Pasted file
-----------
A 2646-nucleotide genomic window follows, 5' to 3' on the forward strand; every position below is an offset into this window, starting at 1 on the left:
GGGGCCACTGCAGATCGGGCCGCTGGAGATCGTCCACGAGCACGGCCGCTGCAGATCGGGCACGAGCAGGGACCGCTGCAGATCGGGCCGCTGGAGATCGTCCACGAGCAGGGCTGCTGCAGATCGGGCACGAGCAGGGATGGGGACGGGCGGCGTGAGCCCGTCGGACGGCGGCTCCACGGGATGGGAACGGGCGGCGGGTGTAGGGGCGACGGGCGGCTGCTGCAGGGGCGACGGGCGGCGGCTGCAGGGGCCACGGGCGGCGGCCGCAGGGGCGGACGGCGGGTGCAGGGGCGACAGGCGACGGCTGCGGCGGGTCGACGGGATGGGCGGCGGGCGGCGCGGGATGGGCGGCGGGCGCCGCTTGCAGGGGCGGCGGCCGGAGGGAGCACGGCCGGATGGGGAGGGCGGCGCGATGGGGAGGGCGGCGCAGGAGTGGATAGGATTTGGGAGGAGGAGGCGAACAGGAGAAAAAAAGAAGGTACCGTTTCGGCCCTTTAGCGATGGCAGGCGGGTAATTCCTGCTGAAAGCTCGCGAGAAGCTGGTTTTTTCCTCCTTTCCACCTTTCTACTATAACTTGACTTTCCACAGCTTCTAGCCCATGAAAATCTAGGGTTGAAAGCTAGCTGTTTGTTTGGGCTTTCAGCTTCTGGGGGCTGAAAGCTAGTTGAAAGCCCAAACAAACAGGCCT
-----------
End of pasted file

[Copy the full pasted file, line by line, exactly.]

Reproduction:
A 2646-nucleotide genomic window follows, 5' to 3' on the forward strand; every position below is an offset into this window, starting at 1 on the left:
GGGGCCACTGCAGATCGGGCCGCTGGAGATCGTCCACGAGCACGGCCGCTGCAGATCGGGCACGAGCAGGGACCGCTGCAGATCGGGCCGCTGGAGATCGTCCACGAGCAGGGCTGCTGCAGATCGGGCACGAGCAGGGATGGGGACGGGCGGCGTGAGCCCGTCGGACGGCGGCTCCACGGGATGGGAACGGGCGGCGGGTGTAGGGGCGACGGGCGGCTGCTGCAGGGGCGACGGGCGGCGGCTGCAGGGGCCACGGGCGGCGGCCGCAGGGGCGGACGGCGGGTGCAGGGGCGACAGGCGACGGCTGCGGCGGGTCGACGGGATGGGCGGCGGGCGGCGCGGGATGGGCGGCGGGCGCCGCTTGCAGGGGCGGCGGCCGGAGGGAGCACGGCCGGATGGGGAGGGCGGCGCGATGGGGAGGGCGGCGCAGGAGTGGATAGGATTTGGGAGGAGGAGGCGAACAGGAGAAAAAAAGAAGGTACCGTTTCGGCCCTTTAGCGATGGCAGGCGGGTAATTCCTGCTGAAAGCTCGCGAGAAGCTGGTTTTTTCCTCCTTTCCACCTTTCTACTATAACTTGACTTTCCACAGCTTCTAGCCCATGAAAATCTAGGGTTGAAAGCTAGCTGTTTGTTTGGGCTTTCAGCTTCTGGGGGCTGAAAGCTAGTTGAAAGCCCAAACAAACAGGCCT